For those who don't know, the advantage is that rename is an atomic operation on many filesystems, meaning that on such filesystems, the filename (in this case /tmp/test.txt) will always exist and always point to either the old version or the new version of the file, and never point to an "in-between" version where the file is still being written.

      Update: Forgot that unlink can set $!, so I preserved its value. Update 2: The code now modifies the file in the same way my other example does. Update 3, 2017-02-07: I was just reminded of the issue that files created by File::Temp have 0600 permissions, so I added the chmod to the code above.

      Update 2017-09-20: I provided an updated version of the above code using my new module File::Replace here: [RFC] File::Replace

      -- Hauke D

Re: appending to html at beginning
by haukex (Archbishop) on Feb 03, 2017 at 08:13 UTC

    Hi Limbomusic,

    It appears you have found some very old example code - the code you are using to get the form parameters is outdated, and your script isn't doing use warnings; use strict; at the top (see Use strict and warnings).

    If you are just learning Perl / CGI scripting, there are several modern web frameworks nowadays, whose use I'd strongly recommend. For example, a good starting point is Mojolicious::Guides::Tutorial. The "old" CGI module, which is the way a script like the one you've shown would handle form parameters, is no longer recommended for new developments.

    Anyway, moving on to your question: Your open is using a mode of '>>', which is "append mode", that's why anything you write to the filehandle $fh is being inserted at the end of the file. If you wanted to insert lines at the top of a file, there are several ways to do so. However, simply inserting lines at the top of the file will break the HTML, so instead you'd need to insert the lines at the correct place instead. One way to do this would be to insert a marker comment at the proper place in the file, like <!-- INSERT HERE -->, and then one relatively easy way to insert lines in the middle of a file is Tie::File (see also the documentation of splice).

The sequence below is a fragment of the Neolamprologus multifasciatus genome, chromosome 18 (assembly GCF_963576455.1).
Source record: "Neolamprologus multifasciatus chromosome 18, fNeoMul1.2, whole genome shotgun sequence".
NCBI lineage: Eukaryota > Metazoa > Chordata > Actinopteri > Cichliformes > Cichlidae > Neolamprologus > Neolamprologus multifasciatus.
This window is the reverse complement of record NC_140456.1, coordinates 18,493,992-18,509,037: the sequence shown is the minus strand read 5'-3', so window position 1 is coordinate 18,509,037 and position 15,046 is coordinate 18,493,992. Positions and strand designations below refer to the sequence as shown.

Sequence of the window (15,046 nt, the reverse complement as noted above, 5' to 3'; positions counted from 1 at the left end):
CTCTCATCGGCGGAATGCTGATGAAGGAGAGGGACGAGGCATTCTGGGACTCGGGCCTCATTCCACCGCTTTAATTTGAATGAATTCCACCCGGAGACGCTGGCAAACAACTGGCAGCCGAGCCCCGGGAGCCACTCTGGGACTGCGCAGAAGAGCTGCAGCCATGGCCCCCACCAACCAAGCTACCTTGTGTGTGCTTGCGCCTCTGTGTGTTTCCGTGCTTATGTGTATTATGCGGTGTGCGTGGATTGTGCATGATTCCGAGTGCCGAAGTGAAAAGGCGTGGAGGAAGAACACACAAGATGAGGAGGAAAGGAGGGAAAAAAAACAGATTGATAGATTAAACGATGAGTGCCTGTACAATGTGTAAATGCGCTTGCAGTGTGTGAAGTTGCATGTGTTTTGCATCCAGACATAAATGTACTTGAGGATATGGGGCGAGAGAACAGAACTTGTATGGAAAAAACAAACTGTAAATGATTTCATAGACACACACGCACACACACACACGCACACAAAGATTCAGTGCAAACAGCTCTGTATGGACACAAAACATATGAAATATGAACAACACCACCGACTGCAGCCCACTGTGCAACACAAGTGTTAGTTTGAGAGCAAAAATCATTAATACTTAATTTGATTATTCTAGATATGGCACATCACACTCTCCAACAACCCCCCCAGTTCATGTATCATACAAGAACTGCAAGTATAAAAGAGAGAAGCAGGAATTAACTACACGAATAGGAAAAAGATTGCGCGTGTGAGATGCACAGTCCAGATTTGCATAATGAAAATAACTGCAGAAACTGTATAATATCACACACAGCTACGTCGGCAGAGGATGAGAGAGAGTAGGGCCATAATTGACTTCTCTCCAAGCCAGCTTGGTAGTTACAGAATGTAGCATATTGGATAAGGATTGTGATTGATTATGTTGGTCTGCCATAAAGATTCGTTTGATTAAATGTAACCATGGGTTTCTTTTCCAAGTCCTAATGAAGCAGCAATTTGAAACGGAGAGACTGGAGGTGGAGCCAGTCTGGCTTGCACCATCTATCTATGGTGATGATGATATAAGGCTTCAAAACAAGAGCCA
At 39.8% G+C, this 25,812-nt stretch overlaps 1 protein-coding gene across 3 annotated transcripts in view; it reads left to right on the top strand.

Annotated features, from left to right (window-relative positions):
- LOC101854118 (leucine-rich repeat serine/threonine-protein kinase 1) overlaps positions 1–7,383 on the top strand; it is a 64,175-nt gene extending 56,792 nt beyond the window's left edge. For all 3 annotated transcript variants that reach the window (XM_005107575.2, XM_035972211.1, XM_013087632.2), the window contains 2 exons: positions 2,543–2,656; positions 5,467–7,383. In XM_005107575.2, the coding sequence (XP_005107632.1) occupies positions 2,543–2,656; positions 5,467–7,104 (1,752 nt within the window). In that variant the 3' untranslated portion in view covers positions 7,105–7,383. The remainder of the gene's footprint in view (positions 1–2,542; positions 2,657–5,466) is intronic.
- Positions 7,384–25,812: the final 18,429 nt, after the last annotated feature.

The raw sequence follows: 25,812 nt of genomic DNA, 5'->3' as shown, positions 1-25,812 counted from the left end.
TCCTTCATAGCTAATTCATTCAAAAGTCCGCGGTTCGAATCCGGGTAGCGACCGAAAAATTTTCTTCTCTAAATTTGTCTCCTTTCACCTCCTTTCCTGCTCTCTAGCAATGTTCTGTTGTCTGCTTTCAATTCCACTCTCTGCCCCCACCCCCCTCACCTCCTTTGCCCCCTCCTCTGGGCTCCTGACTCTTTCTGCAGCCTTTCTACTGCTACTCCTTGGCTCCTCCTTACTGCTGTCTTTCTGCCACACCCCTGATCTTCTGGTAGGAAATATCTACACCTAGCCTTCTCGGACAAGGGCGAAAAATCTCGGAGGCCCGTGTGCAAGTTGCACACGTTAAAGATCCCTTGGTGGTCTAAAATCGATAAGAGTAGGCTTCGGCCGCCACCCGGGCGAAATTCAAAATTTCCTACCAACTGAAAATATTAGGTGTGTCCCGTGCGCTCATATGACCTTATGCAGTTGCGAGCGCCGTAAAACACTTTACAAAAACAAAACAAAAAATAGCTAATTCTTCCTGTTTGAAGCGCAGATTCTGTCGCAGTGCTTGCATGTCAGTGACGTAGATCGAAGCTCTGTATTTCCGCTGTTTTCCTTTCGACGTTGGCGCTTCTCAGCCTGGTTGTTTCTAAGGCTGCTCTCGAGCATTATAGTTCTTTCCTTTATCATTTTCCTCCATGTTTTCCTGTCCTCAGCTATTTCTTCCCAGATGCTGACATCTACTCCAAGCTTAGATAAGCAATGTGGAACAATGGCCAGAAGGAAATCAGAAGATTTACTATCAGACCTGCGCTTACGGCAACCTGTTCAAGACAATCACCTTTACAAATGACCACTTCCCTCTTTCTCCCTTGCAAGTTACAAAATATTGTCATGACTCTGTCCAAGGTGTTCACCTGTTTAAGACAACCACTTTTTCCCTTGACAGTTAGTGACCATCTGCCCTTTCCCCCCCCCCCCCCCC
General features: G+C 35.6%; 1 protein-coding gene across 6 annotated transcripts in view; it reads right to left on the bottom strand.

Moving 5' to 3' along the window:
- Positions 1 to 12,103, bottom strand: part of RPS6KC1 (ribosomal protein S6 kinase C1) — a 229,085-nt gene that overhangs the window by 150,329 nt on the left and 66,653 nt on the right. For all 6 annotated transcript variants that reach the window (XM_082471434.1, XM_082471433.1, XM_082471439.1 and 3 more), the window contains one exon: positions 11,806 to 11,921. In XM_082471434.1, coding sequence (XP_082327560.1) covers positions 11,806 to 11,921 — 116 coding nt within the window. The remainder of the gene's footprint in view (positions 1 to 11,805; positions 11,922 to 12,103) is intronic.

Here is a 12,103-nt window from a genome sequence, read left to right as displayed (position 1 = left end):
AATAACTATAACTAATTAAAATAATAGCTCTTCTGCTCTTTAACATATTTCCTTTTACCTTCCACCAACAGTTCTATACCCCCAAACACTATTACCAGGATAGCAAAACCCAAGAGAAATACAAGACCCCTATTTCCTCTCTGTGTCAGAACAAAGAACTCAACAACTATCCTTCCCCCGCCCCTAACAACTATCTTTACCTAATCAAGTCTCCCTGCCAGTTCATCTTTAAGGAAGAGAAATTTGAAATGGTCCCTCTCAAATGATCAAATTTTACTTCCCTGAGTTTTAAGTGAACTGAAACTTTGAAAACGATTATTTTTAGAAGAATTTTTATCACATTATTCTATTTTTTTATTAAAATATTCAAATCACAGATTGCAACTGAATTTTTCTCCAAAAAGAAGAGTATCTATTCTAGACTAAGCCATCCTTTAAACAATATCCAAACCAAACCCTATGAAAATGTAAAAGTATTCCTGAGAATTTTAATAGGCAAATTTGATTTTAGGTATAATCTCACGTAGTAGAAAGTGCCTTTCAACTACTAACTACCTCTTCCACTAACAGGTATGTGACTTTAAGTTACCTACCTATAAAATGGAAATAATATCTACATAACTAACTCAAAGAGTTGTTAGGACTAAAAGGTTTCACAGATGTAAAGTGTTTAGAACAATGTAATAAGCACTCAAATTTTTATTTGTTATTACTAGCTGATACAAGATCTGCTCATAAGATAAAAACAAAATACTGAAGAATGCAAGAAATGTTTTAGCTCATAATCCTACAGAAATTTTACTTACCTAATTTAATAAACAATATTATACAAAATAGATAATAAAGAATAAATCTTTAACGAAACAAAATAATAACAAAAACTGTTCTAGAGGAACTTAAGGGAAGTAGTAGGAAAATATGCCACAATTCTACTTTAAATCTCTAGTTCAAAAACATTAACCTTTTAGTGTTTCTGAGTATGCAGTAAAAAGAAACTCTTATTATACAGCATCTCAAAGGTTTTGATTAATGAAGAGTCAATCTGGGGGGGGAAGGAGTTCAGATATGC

#!/usr/bin/env perl use warnings; use strict; my $filename = 'test.html'; my @to_insert = ( '<p>Hello,', 'World! It is '.gmtime(time).' UTC</p>' ); use Tie::File; tie my @lines, 'Tie::File', $filename or die "tie $filename: $!"; my $found; for (my $i=0; defined($lines[$i]); $i++) { if ($lines[$i]=~/<!--\s*INSERT\s+HERE\s*-->/i) { $found=1; splice @lines, $i+1, 0, @to_insert; last; } } die "Marker not found" unless $found; untie @lines;

    Update: Code now inserts current time to make the order of updates to the file more clear.

    Note that there are more "modern" ways to accomplish this instead of editing an HTML file. For example, you could store new "stories" in a file or a database on the server, and then when someone wants to see the list of stories, build the HTML page to display them dynamically. This has the advantages that you could allow for the user to select a range of stories, easily change the display format, etc. Even more advanced and "modern" techniques would be to provide the "stories" in JSON format, and then have JavaScript in the browser dynamically retrieve and display them. However, if you are just getting started, then the above is a good first step before going into these advanced techniques.

    Hope this helps,
    -- Hauke D

      Thanx for lightning fast replies :-) Sadly I am not "mentally equipped" yet - to fully understand how to implement your suggestions, and yes, old code - If I just put
      use warnings;
      use strict;
      I get 500 internal server error - because I guess the code isnt totally "right" ?
      I do have tho - a working guestbook (which I found at Matt Wrights website) - and there the entries gets sorted last first - he has some code:
      # Open Link File to Output open (GUEST,">$guestbookreal") || die "Can't Open $guestbookreal: $!\n +"; for ($i=0;$i<=$SIZE;$i++) { $_=$LINES[$i]; if (/<!--begin-->/) { if ($entry_order eq '1') { print GUEST "<!--begin-->\n"; } if ($line_breaks == 1) { $FORM{'comments'} =~ s/\cM\n/<br>\n/g; } print GUEST "<b>$FORM{'comments'}</b><br>\n";
      which I guess has something to do with it - but dont know how to implement it.
      I,ll keep investigating and gonna fiddle with your suggestions, but for now, I think I,m just gonna find some html which sends the user to the bottom of the page.
      Thank you SO much for your input guys.
      Kind regards